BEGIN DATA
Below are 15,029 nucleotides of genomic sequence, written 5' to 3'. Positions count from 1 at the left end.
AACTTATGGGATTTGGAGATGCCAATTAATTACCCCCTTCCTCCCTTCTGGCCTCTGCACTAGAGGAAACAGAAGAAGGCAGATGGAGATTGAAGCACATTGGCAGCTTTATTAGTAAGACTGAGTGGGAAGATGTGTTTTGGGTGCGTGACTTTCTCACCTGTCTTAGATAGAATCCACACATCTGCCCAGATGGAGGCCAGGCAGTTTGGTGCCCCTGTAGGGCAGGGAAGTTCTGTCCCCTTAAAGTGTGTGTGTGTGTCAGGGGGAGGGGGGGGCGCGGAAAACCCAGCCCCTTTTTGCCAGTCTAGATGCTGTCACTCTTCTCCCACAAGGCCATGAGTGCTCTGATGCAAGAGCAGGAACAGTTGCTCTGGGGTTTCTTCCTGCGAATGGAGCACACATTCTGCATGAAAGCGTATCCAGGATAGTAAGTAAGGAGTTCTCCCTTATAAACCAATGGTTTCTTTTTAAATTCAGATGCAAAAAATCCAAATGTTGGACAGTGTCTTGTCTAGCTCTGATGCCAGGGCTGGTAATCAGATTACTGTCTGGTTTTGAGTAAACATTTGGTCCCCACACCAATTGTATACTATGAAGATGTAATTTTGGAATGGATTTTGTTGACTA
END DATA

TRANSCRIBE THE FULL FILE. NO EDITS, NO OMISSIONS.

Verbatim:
Below are 15,029 nucleotides of genomic sequence, written 5' to 3'. Positions count from 1 at the left end.
AACTTATGGGATTTGGAGATGCCAATTAATTACCCCCTTCCTCCCTTCTGGCCTCTGCACTAGAGGAAACAGAAGAAGGCAGATGGAGATTGAAGCACATTGGCAGCTTTATTAGTAAGACTGAGTGGGAAGATGTGTTTTGGGTGCGTGACTTTCTCACCTGTCTTAGATAGAATCCACACATCTGCCCAGATGGAGGCCAGGCAGTTTGGTGCCCCTGTAGGGCAGGGAAGTTCTGTCCCCTTAAAGTGTGTGTGTGTGTCAGGGGGAGGGGGGGGCGCGGAAAACCCAGCCCCTTTTTGCCAGTCTAGATGCTGTCACTCTTCTCCCACAAGGCCATGAGTGCTCTGATGCAAGAGCAGGAACAGTTGCTCTGGGGTTTCTTCCTGCGAATGGAGCACACATTCTGCATGAAAGCGTATCCAGGATAGTAAGTAAGGAGTTCTCCCTTATAAACCAATGGTTTCTTTTTAAATTCAGATGCAAAAAATCCAAATGTTGGACAGTGTCTTGTCTAGCTCTGATGCCAGGGCTGGTAATCAGATTACTGTCTGGTTTTGAGTAAACATTTGGTCCCCACACCAATTGTATACTATGAAGATGTAATTTTGGAATGGATTTTGTTGACTA